Childers v. State

Annotate this Case

131 Ga. App. 74 (1974)

205 S.E.2d 56

CHILDERS v. THE STATE.

48952.

Court of Appeals of Georgia.

Submitted January 8, 1974.

Decided February 26, 1974.

J. Donald Bennett, for appellant.

Earl B. Self, District Attorney, Wm. Ralph Hill, Jr., William Earl Glisson, for appellee.

CLARK, Judge.

Appellant, who was found guilty of aggravated assault with intent to rape, seeks a reversal on the basis that there were two evidentiary rulings by the trial court which were error entitling him to a new trial.

1. After defendant had elected to testify under oath the district attorney in cross examination asked a question concerning the accused sending money to his wife for support of their children during his absence from the state for a period of time following the date of the alleged offense. Defense counsel moved for a mistrial "on the ground that he is attempting to put the character of the defendant into evidence, whether or not he sent his wife any child support." (T. 81). This motion was denied with the trial judge expressly instructing the jury to disregard the question and answer as having no bearing on the issues.

"The statement of the solicitor was improper, and in the absence of appropriate action by the trial judge might perhaps have required the grant of a new trial. It is the purpose of the law that everyone shall have a fair trial, and if convicted of crime that conviction must be brought about and be supported by competent and legal evidence, and that alone. Such a fair trial is not had where improper remarks or conduct by the State's attorney is permitted in the presence and hearing of the jury, without appropriate action of the court to protect the accused against the damaging effect of such improper remarks. But this court has repeatedly held that if the trial judge acts immediately, and in the exercise of his discretion takes such action as in his judgment prevents harm to the accused as a result of such improper *75 statements, a new trial will not be granted unless it is clear that such action failed to eliminate from the consideration of the jury such improper statements. [Cits.]" Nelson v. State, 187 Ga. 576, 583 (1 SE2d 641). See also McClung v. State, 206 Ga. 421 (57 SE2d 559) and Mixon v. State, 83 Ga. App. 167 (63 SE2d 294). In view of the immediate curative action by the trial judge in his instruction to the jury after ruling out the improper question, there is no merit in the first enumeration of error.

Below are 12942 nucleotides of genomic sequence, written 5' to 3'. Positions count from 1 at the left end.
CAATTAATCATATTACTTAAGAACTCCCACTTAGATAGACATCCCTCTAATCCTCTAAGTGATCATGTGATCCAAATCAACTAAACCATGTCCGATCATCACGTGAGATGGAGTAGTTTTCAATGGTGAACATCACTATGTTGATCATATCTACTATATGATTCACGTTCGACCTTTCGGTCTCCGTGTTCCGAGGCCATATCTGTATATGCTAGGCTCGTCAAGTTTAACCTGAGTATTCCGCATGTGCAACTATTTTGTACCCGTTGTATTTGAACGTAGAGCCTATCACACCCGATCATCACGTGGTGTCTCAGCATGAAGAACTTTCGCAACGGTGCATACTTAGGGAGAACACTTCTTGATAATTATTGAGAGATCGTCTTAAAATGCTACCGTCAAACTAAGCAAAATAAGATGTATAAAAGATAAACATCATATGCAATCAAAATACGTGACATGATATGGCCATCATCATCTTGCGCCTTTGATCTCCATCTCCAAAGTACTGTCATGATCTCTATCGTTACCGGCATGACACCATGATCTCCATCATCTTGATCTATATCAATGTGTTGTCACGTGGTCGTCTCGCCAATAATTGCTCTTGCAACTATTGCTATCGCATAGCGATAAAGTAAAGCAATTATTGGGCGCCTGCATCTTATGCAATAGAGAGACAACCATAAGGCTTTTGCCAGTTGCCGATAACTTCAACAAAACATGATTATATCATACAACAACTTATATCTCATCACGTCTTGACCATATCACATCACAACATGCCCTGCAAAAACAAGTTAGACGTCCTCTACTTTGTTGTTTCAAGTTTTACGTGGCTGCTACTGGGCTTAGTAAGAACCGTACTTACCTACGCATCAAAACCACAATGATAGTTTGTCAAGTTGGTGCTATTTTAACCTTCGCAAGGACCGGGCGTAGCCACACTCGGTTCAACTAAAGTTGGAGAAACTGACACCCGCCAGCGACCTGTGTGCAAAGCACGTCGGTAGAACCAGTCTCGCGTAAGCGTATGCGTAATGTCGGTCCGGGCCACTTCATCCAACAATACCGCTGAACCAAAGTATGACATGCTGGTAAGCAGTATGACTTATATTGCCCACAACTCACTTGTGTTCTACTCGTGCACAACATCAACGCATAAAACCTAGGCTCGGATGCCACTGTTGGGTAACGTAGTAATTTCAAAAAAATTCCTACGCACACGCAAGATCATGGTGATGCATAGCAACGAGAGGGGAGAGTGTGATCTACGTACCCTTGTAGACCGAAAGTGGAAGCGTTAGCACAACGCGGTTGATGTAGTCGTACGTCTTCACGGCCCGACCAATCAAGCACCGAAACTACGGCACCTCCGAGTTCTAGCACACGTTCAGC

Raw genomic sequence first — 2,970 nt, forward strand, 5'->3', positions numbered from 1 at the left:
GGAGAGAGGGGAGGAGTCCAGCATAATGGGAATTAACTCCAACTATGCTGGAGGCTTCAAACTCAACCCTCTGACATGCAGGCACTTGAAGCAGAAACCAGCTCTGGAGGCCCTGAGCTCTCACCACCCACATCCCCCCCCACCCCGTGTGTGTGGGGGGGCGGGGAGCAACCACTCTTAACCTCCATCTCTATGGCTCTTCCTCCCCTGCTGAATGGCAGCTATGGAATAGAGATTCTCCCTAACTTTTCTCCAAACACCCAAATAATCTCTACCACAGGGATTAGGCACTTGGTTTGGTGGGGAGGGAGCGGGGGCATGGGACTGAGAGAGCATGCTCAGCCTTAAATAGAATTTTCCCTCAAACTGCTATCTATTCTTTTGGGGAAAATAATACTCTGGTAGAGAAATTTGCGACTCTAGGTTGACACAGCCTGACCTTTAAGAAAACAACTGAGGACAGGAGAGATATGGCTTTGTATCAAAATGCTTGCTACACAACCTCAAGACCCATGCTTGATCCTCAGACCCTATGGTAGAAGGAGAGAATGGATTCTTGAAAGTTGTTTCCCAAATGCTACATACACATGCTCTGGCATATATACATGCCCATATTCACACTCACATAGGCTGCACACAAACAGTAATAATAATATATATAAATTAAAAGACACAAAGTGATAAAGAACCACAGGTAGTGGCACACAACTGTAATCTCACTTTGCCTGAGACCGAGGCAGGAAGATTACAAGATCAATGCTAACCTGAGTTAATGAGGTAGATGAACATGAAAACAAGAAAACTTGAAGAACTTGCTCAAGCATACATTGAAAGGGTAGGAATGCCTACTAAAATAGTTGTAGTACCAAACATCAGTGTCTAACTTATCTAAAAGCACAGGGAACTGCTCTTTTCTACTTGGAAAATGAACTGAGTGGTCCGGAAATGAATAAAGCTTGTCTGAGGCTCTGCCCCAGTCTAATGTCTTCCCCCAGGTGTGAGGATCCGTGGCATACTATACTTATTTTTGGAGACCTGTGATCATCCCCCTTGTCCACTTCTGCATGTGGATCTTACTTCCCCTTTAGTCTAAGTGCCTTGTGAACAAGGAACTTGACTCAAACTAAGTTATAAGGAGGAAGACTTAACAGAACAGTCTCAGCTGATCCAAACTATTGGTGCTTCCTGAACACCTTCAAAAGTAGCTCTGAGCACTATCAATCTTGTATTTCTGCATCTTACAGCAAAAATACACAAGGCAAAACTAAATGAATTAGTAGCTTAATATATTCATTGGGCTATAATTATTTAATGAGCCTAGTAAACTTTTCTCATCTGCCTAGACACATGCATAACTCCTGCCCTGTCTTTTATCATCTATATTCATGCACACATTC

2. The other alleged error occurred during rebuttal testimony which the State presented as a result of evidence developed during the prosecution's extensive cross examination of defendant. In questioning him concerning his activities immediately after the alleged attempted rape for which defendant was on trial the district attorney brought out that he had gone directly from the prosecutrix' home to his sister's residence. With knowledge that the sister had charged her brother, the accused in the instant case, with having then raped her on that occasion, the district attorney in effect set a trap for the defendant by questioning him in detail concerning the events of that visit with his sister. Defendant's testimony was that he had proceeded to his sister's house for the innocent purpose of charging a car battery for her during which a dispute developed and that he "smacked her ..." (T. 72). Thereupon the state emphasized "That's all you did to her, smacked her?... You didn't do anything else?" (T. 72). Defendant answered in the negative.

When introduced as a rebuttal witness the sister testified the defendant had raped her. The defense objected "on the ground that it puts the defendant's character into evidence, and he has not himself placed his character into evidence." (T. 96). The objection was overruled with the statement by the court that "I am letting this in for rebuttal and rebuttal only..." (T. 96). Then defense counsel moved for a mistrial and the court denied this motion. The trial judge thereupon instructed the jury that "I have permitted this witness to testify as a rebuttal witness as to the testimony of the defendant on direct and cross examination, and that is the only *76 thing you are to consider it for, if you consider it for anything, whether or not it impeaches him and whether or not it rebuts testimony that leads toward impeachment as to what might have transpired down there, if anything. It has no bearing on the issues of the case that you are trying in chief." (T. 97). He further stated that "it only goes in for you to consider the credibility of the defendant under his sworn testimony, and as to whether or not it rebuts him." (T. 98).

In view of the clear-cut instructions to the jury that this specific testimony was being admitted solely for impeachment purposes, there was no error. Leverette v. State, 107 Ga. App. 712, 714 (131 SE2d 782) and Colbert v. State, 124 Ga. App. 283 (2) (183 SE2d 476). See also Collins v. State, 129 Ga. App. 87 (2) (198 SE2d 707) for numerous citations wherein both the Supreme Court and our court have ruled that impeaching testimony is admissible where it is presented for this purpose "and not for proving that the defendant had committed this or another offense, or for showing his character."

Judgment affirmed. Bell, C. J., and Quillian, J., concur.